About the Author

 

 

The Author Now

K. C. Ryeland is a mature, well-travelled, professional Automotive Engineer who has spent 20 years overseas. He has a wide experience of public speaking and has presented several papers on engineering subjects to learned bodies both at home in the UK and overseas.
During his early years the author taught engineering subjects to mature students at a technical college in the Midlands of England. In recent years he has lectured to undergraduates on the subject of vehicle body design and crash test procedures. He has participated in the writing of international automotive engineering standards and was responsible for producing the first draft of a definitive low speed crash test standard for worldwide use. He has produced several technical articles for trade magazines and newspapers. His latest work: “Time Well Spent” is an account of the engineering training he received and various incidents that took place during his apprenticeship (1957-1963) with British Railways in Birmingham, “The Workshop of the World”. 

He began writing for pleasure some fifteen years ago by recording his adventures in Nigeria with “The Up-Country Man”, a personal account of the first 100 days inside secessionist Biafra. His other published works include a collection of fictional short stories entitled “Tribal Gathering” and two full length novels entitled “The Last Bature” (pronounced Ba-tuu-ree) and “The Mine”, all three of which are based on his extensive and unique experience gained through living and working in West Africa for many years. The author acquired a deep understanding of the differences between the African psyche and that of the British expatriates during the turbulent days of the early sixties. This fact alone has enabled him to write confidently about subjects that can so easily be misconstrued.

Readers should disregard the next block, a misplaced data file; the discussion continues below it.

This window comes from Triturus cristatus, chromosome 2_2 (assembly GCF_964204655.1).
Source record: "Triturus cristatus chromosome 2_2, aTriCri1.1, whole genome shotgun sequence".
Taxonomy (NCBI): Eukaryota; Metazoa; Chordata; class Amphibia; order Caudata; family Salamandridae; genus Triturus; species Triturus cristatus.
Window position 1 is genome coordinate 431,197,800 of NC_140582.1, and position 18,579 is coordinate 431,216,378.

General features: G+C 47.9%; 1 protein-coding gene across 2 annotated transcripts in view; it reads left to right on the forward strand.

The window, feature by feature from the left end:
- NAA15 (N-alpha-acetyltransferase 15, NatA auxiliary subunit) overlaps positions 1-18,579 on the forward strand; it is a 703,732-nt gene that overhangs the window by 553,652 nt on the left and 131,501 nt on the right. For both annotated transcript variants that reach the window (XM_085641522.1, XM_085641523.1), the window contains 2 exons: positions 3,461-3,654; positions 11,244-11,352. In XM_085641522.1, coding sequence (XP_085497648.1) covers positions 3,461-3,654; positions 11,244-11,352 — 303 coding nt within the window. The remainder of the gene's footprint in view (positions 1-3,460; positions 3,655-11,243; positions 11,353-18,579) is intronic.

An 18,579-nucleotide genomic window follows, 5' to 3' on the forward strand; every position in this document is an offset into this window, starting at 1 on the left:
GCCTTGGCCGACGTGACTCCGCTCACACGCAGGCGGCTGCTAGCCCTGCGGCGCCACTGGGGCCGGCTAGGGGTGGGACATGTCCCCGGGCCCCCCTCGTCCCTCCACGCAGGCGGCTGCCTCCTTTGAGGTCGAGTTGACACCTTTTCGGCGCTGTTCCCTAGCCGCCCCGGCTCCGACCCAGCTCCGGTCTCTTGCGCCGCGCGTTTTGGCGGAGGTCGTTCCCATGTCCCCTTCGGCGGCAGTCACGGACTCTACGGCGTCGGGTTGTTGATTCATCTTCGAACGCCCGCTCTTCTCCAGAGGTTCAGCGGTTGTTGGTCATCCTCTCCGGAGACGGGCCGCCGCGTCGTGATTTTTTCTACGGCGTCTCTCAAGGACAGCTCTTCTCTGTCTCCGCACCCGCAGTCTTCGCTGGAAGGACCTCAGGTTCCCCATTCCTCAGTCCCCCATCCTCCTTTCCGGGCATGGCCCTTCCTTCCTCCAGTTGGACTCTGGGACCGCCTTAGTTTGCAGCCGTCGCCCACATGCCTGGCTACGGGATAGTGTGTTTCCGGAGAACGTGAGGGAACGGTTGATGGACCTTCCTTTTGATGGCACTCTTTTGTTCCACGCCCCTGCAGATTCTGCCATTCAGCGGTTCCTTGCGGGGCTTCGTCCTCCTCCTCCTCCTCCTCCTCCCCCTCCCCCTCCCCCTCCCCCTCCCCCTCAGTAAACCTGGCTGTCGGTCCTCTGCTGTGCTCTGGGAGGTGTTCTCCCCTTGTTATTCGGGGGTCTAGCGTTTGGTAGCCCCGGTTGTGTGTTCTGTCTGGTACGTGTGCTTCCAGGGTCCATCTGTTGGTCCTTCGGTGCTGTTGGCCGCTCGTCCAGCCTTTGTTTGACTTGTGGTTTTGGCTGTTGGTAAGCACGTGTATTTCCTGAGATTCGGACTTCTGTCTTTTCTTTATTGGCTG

The Author in Warri, Nigeria, 1969

The Author in Warri, Nigeria, 1969

After 20 years working in Africa, the Far East and the Middle East, Ryeland returned to the UK and occupied various senior engineering posts within the motor and insurance industries before retiring in 2004. He is a widower, has three grown children and likes gardening, writing, cross-country walking, classic British motorcycles and fine red wines.

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